systems, and even the d3200 gets a better rating on dxomark than my old 5dmkii.
     
  17. What type of images are you wanting to do? Birds in flight? Landscapes? Portraits? That will make a difference in what
    type of camera you look for, i.e. low light capabilities, fast frame rate, etc.
    You also need to consider lenses. That's going to add to your cost, and will again depend on what you want to shoot. And
    if you end up with a crop-sensor camera, unless you want to stay in that format long term, you should avoid DX lenses.
    For what it's worth, I'm switching from Nikon to Canon, because Nikon's customer service is horrible.
    I also agree with Robert--if you want to practice composition, a point and shoot is fine. Affordable, and there are some
    really great ones out there. And unless you're really going to learn the nuts and bolts of using a DSLR in manual mode to
    control shutter speed, aperture, etc. (unless you already have learned that), then in my opinion a DSLR isn't necessary.
     
  18. I have no doubt that ill probably keep falling in love wih old Nikons even after I eventually get a d7000​
    DSLR's are not the type of cameras to fall in love with.... That is what the film SLR's are for....
     
  19. "DSLR's are not the type of cameras to fall in love with.... That is what the film SLR's are for...."

    :)
     
  20. Just starting out?...You can pick up a D5100 (with the D7000's sensor) for a good price...certainly less than $500 with the 18-55 kit lens. And don't poo poo this lens. Someone got the design right on this one. I have seen some incredibly sharp images and ones blown up on big prints. Its very good.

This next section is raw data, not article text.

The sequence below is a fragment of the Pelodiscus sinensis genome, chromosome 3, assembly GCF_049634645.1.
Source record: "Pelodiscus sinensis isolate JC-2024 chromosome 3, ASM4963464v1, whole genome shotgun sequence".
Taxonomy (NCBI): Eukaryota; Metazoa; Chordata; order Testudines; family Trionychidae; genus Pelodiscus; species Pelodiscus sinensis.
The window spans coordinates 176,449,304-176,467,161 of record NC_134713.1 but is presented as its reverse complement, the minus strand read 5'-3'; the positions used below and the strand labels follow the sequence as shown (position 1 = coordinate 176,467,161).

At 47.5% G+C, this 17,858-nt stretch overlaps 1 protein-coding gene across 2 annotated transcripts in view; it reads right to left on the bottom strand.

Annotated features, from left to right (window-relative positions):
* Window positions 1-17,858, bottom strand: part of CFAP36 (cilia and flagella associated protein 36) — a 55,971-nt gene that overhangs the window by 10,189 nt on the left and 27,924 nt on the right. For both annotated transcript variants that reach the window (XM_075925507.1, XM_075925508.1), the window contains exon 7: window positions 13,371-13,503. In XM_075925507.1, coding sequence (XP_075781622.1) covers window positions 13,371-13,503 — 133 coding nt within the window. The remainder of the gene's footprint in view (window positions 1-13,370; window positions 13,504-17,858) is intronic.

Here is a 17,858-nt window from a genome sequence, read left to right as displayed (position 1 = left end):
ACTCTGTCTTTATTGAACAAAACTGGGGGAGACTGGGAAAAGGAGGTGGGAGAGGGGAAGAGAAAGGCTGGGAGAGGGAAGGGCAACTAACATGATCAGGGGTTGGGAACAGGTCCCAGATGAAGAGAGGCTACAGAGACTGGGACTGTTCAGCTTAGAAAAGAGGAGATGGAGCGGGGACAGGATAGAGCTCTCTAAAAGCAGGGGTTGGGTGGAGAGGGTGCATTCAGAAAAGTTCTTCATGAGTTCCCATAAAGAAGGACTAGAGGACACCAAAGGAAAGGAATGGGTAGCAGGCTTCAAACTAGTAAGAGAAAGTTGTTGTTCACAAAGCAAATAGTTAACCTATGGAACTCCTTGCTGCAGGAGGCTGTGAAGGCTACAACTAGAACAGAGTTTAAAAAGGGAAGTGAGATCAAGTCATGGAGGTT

The only down side to the D3000/5000 and children is a major Nikon blunder. And that is losing auto focus and metering for AFD an AIS lenses. The D300 and D300s does it. I'm not sure if this capability survived in the D7000. For this reason alone I am delaying my next purchase. I want to see if Nikon still commits to this feature in the D7000/D300s DX replacements. If not, then Nikon have lost me for the future. Panasonic beckons.
     
  21. I have used a D200 for a couple of years and it was my first digital camera having previously only used medium format. The D200 is a good camera to start with and the shutter life should be about 100,000 actuations.
    Sounds like a decent buy provided it is in reasonable condition. What lens is with it? or would you have to buy a lens? The kit lens 17-80 is ok as a starting point.
     
  22. I would say a resounding yes to your question Coskun. I have used the camera extensively for portraits in the studio when it first came out in my professional career, so it is not an amateur tool. Though you are comparing the spec of current DSLRs your wrong to think you need expensive equiptment to shoot great images. That's why i am picking up an Nikon F3 (film 35mm) and a D200 also for my photographic work. You have to not let the marketing guys get a hold of you please belive me when I say it is very responsive and turns out some great results
     
  23. I love my D200. About 75% of all my reptile, amphibian and insect shots are with a D200. However, it will drain a battery quickly. I can get about 45 minute star trail on one battery:(
     
  24. I like the feel and features of the d200 camera, especially the ability to use AIs and AFd lenses, and the camera fits
    my budget. In use, the d200 reminds me of my f100, a favorite camera of mine.